Love in the Afternoon marked the American feature film debut of character actor John McGiver (1912-1975). McGiver had previously appeared on Broadway, on television and in short films. He also had a small role in the French film L'Homme à l'imperméable (The Man with the Umbrella), which was made in Paris at approximately the same time as Love in the Afternoon, but was released in France earlier, in February 1957.
Several reviews mentioned the film's similarity to romantic comedies directed by Ernst Lubitsch, a director for whom Wilder had written several scripts in the 1930s, including the 1938 Paramount film Bluebeard's Eighth Wife (see AFI Catalog of Feature Films, 1931-40), which has some thematic similarities to Love in the Afternoon, and starred Gary Cooper in a role similar to that of Frank Flannagan. Although most reviews highly praised the comedy and the onscreen pairing of Cooper and Audrey Hepburn, many modern sources have commented negatively on the age difference between Hepburn and Cooper who, at the time of filming, were twenty-seven and fifty-five, respectively.
The film, which was director Billy Wilder's only production for Allied Artists, did not receive any Academy Award nominations, but Wilder and I. A. L. Diamond shared a WGA award for Best American Comedy. Love in the Afternoon was the first of many films co-written by Wilder and Diamond, who became lifelong friends, as well as writing and producing collaborators. Wilder also received a Best Director nomination from the DGA. As noted in a Hollywood Reporter news item, the film was re-released by Allied Artists in 1961 under the title Fascination. Within the story, among Flannagan's many business dealings, was his position as an executive of Pepsi-Cola. In 1961, Wilder made the main character of One, Two, Three, an executive of Coca-Cola (see AFI Catalog of Feature Films, 1961-70).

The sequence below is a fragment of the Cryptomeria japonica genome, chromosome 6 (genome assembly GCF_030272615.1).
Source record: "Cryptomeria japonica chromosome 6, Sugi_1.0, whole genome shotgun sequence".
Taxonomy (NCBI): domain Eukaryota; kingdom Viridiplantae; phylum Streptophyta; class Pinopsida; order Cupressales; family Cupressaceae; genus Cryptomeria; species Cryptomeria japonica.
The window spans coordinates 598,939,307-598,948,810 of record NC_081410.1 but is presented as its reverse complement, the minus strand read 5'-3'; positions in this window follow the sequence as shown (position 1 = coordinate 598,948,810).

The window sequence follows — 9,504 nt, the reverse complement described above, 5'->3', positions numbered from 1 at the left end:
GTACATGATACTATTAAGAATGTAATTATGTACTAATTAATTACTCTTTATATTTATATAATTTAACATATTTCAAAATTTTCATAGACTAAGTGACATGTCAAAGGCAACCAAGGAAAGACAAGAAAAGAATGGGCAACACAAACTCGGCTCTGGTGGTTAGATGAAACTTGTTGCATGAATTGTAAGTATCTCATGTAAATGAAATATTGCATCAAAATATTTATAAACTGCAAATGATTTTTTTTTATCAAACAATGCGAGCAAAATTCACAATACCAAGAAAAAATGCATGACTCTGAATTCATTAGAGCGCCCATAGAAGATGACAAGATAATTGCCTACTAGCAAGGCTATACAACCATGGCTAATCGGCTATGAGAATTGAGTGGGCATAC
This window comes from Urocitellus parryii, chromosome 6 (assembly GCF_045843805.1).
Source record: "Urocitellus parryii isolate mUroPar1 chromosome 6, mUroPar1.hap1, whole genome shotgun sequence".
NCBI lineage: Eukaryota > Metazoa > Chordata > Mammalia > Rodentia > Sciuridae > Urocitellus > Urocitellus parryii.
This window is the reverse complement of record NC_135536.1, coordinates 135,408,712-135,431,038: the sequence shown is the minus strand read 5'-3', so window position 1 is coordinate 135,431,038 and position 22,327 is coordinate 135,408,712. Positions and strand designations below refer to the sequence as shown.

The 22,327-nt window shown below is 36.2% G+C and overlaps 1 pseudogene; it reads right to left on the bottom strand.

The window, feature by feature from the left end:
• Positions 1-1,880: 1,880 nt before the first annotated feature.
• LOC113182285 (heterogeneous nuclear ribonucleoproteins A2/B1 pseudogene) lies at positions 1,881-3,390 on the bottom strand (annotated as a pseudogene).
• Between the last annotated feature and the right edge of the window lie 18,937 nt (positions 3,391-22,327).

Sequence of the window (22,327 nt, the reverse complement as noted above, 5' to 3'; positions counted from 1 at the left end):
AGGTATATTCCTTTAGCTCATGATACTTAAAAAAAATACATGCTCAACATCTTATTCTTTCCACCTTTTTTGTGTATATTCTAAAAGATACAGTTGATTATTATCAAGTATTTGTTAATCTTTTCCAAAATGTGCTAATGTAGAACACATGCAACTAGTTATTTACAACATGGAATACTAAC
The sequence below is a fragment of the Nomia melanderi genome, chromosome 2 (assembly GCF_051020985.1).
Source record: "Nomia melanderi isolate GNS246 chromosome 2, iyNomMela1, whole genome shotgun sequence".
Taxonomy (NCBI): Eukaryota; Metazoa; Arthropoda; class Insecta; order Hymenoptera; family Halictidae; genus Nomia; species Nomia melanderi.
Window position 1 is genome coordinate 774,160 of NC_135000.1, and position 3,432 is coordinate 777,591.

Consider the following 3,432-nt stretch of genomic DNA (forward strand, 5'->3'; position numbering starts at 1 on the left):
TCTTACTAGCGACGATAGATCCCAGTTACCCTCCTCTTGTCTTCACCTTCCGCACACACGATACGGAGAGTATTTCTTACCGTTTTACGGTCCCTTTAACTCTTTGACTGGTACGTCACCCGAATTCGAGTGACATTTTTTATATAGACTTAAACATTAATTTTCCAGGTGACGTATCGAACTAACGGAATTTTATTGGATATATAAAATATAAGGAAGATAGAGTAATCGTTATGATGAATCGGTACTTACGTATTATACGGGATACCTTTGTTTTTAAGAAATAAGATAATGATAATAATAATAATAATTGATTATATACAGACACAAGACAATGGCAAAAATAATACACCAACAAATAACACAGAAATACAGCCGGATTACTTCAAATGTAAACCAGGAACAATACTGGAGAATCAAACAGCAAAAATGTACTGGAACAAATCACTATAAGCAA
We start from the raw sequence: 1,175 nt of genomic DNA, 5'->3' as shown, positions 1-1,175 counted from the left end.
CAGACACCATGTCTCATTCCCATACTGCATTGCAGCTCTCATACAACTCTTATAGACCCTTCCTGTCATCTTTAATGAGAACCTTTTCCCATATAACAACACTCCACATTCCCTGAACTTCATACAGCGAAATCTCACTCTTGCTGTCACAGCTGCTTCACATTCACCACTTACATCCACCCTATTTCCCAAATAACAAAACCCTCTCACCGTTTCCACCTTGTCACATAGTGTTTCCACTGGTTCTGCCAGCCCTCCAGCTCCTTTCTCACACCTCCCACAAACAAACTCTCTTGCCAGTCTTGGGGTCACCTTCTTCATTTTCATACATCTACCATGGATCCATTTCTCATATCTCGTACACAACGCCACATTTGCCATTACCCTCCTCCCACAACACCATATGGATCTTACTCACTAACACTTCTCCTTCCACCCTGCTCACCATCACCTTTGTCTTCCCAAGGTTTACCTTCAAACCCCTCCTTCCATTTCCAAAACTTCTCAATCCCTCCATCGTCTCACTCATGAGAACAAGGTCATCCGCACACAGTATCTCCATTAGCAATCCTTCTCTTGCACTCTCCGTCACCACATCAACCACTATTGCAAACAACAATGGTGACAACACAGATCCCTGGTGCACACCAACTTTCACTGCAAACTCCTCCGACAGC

In 1931, Paul Czinner directed three adaptations of Claude Anet's novel Ariane, jeune fille russe, all of which were set, like the novel, in Moscow, but made in Germany: the German-language version, Ariane, starred Elisabeth Bergner and Rudolf Forster; the French-language version, Ariane, jeune fille russe, starred Gaby Morlay and Jean Dax; and the English-language version, The Loves of Ariane, also starred Bergner, with Percy Marmont.
Voted One of the Year's Ten Best Films by the 1957 New York Times Film Critics.
Winner of the 1957 Writers Guild of America Award for Best Screenplay--comedy.
Released in United States November 1972
Released in United States October 4, 1989
Released in United States Summer July 1957
Shown at Vancouver International Film Festival October 4, 1989.
Shot between August and December 1956.
Released in United States Summer July 1957
Released in United States October 4, 1989 (Shown at Vancouver International Film Festival October 4, 1989.)
Released in United States November 1972 (Shown at FILMEX: Los Angeles International Film Exposition (The Billy Wilder Marathon) November 9-19, 1972.)